Solidarity in The Superbowl

Nevin Perkins, Op/Ed Editor

As another football season has come to a close, we cannot help but acknowledge that Colin Kaepernick, who protested against police brutality in 2016, has been exiled from the National Football League (NFL). This Super bowl appeared to hold more weight on the pressure of standing with Kaepernick or just choosing a side in general. The controversy reawakened when Travis Scott accepted the offer to perform at the Super Bowl halftime show. Many high-ranking individuals from the Hip-Hop community spoke out against Scott’s decision including Jay-Z and Meek Mill. Jay-Z stated that he reached out to Scott to encourage him to decline the offer. Kaepernick has received monumental support from rappers, singers, podcasters, journalists, and even talk show hosts.

The next tragedy arrived when Gladys Knight agreed to perform the national anthem of the Super Bowl. This caused an even greater divide due to Knight’s remarkable career and her willingness to stand up for the rights of blacks in America. Many felt that Knight has earned the right to not be questioned on her actions. Others, however, are disappointed because her performance is exactly what Kaepernick would have taken a knee during. Despite the controversy, the NFL has remained an unwavering force in their stance against Kaepernick and his movement. They did, however, find time to invite Dr. Martin Luther King’s daughter Bernice King, civil rights leader Andrew Young, and Congressman John Lewis to do the coin toss. Although King stated she accepted the invitation to promote and spread more unity, it is clear the NFL was looking for a way to clean up its image with pandering and meaningless symbolism.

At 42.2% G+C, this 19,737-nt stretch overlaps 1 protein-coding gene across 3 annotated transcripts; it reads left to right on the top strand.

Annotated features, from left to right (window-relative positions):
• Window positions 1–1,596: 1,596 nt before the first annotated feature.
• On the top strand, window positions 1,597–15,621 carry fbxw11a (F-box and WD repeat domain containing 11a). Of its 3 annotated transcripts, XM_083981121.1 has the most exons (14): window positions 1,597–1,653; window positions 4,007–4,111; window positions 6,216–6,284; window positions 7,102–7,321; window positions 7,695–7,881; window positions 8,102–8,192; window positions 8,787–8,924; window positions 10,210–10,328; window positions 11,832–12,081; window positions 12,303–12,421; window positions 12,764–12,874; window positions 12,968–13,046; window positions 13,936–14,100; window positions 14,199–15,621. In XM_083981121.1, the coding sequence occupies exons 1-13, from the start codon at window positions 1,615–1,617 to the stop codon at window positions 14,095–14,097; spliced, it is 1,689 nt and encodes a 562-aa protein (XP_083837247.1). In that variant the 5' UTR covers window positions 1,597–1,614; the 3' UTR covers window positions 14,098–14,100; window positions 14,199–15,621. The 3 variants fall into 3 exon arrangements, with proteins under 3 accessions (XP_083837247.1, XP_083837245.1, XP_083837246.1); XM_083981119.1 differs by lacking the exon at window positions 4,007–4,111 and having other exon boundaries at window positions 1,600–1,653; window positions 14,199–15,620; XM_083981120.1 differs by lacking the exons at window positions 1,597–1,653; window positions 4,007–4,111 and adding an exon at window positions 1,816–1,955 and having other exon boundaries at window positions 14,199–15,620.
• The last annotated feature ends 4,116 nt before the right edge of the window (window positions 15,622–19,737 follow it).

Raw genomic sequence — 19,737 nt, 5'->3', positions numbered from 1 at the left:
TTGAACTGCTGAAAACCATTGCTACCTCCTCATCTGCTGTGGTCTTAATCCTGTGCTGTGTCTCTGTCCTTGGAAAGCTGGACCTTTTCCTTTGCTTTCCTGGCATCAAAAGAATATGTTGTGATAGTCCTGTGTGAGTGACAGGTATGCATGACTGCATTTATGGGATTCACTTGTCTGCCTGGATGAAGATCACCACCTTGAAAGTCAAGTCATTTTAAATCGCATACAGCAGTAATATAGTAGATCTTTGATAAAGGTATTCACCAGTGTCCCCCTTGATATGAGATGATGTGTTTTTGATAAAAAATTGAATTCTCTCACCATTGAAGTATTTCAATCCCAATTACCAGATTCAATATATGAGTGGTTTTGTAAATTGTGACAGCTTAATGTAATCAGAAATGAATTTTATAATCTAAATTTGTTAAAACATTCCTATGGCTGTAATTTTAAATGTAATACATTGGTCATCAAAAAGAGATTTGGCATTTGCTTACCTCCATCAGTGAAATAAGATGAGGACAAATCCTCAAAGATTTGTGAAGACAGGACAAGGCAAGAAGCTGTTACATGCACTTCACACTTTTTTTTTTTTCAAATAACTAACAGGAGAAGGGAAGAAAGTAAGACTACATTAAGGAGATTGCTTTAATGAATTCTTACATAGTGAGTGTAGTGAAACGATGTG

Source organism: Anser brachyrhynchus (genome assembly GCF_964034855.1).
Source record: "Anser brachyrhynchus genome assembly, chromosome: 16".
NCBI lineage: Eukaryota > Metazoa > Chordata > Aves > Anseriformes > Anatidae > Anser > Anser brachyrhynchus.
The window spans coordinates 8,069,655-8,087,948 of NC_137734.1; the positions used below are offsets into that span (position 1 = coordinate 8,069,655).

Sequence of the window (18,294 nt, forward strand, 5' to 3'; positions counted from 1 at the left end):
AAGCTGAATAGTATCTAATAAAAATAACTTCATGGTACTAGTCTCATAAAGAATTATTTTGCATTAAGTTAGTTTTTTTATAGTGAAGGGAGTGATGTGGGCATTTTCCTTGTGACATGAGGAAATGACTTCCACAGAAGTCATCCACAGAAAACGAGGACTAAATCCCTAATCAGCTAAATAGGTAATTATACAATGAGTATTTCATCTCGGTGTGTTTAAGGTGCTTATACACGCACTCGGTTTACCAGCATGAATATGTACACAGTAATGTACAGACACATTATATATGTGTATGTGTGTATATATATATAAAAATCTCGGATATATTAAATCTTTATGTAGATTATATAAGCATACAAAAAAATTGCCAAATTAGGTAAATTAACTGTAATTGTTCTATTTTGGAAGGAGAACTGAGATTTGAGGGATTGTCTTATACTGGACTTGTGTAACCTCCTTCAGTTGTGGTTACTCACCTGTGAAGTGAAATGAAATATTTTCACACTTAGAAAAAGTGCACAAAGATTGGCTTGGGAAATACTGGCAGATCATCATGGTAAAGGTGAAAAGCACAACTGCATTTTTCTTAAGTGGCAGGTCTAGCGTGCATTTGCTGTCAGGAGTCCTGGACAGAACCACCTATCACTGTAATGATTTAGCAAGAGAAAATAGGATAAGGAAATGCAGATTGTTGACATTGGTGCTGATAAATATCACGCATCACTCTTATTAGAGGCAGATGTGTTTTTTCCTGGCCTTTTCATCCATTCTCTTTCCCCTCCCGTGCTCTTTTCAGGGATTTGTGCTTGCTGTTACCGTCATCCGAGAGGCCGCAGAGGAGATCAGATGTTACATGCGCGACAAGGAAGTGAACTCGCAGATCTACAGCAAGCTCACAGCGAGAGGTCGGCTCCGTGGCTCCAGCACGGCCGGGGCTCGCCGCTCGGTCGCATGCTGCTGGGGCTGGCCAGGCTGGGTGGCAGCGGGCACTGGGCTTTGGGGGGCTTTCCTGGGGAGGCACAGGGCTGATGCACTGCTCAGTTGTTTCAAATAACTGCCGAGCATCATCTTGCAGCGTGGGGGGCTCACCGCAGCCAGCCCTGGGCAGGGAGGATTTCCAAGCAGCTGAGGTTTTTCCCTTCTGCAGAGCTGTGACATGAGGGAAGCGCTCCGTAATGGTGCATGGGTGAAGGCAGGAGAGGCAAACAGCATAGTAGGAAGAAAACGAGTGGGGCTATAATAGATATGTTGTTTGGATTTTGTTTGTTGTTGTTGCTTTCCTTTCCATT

The silver lining in all of this is that the Super Bowl ratings were at a 10 year low, an achievement being celebrated by activists across the nation. Colin Kaepernick’s career is advocating for an issue deeply embedded in our nation. If we support his advocacy, the least we can do is turn off our televisions.